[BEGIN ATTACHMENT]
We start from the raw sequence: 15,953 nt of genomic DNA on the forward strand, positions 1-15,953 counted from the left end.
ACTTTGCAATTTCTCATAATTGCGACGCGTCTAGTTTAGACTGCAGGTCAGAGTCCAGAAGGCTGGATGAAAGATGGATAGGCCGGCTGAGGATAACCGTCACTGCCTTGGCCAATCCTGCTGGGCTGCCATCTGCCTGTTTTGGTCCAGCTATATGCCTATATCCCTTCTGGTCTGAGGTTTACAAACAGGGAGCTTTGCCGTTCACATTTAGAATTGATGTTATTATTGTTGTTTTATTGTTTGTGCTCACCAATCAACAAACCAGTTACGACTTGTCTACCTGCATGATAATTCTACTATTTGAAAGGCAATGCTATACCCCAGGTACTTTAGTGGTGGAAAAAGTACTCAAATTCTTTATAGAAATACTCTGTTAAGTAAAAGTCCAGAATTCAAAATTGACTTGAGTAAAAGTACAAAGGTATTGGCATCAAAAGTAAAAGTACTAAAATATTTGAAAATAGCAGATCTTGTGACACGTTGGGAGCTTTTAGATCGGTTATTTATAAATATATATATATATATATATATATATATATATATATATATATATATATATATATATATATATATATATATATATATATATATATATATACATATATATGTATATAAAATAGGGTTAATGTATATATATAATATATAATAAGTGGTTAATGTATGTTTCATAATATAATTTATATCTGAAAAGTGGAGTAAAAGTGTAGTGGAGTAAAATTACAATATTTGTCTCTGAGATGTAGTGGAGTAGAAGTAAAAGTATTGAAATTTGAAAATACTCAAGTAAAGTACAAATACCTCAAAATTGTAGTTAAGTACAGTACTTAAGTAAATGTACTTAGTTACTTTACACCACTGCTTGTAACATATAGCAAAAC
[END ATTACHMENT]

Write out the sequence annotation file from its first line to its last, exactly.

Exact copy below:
We start from the raw sequence: 15,953 nt of genomic DNA on the forward strand, positions 1-15,953 counted from the left end.
ACTTTGCAATTTCTCATAATTGCGACGCGTCTAGTTTAGACTGCAGGTCAGAGTCCAGAAGGCTGGATGAAAGATGGATAGGCCGGCTGAGGATAACCGTCACTGCCTTGGCCAATCCTGCTGGGCTGCCATCTGCCTGTTTTGGTCCAGCTATATGCCTATATCCCTTCTGGTCTGAGGTTTACAAACAGGGAGCTTTGCCGTTCACATTTAGAATTGATGTTATTATTGTTGTTTTATTGTTTGTGCTCACCAATCAACAAACCAGTTACGACTTGTCTACCTGCATGATAATTCTACTATTTGAAAGGCAATGCTATACCCCAGGTACTTTAGTGGTGGAAAAAGTACTCAAATTCTTTATAGAAATACTCTGTTAAGTAAAAGTCCAGAATTCAAAATTGACTTGAGTAAAAGTACAAAGGTATTGGCATCAAAAGTAAAAGTACTAAAATATTTGAAAATAGCAGATCTTGTGACACGTTGGGAGCTTTTAGATCGGTTATTTATAAATATATATATATATATATATATATATATATATATATATATATATATATATATATATATATATATATATATATATATATATATATATATACATATATATGTATATAAAATAGGGTTAATGTATATATATAATATATAATAAGTGGTTAATGTATGTTTCATAATATAATTTATATCTGAAAAGTGGAGTAAAAGTGTAGTGGAGTAAAATTACAATATTTGTCTCTGAGATGTAGTGGAGTAGAAGTAAAAGTATTGAAATTTGAAAATACTCAAGTAAAGTACAAATACCTCAAAATTGTAGTTAAGTACAGTACTTAAGTAAATGTACTTAGTTACTTTACACCACTGCTTGTAACATATAGCAAAAC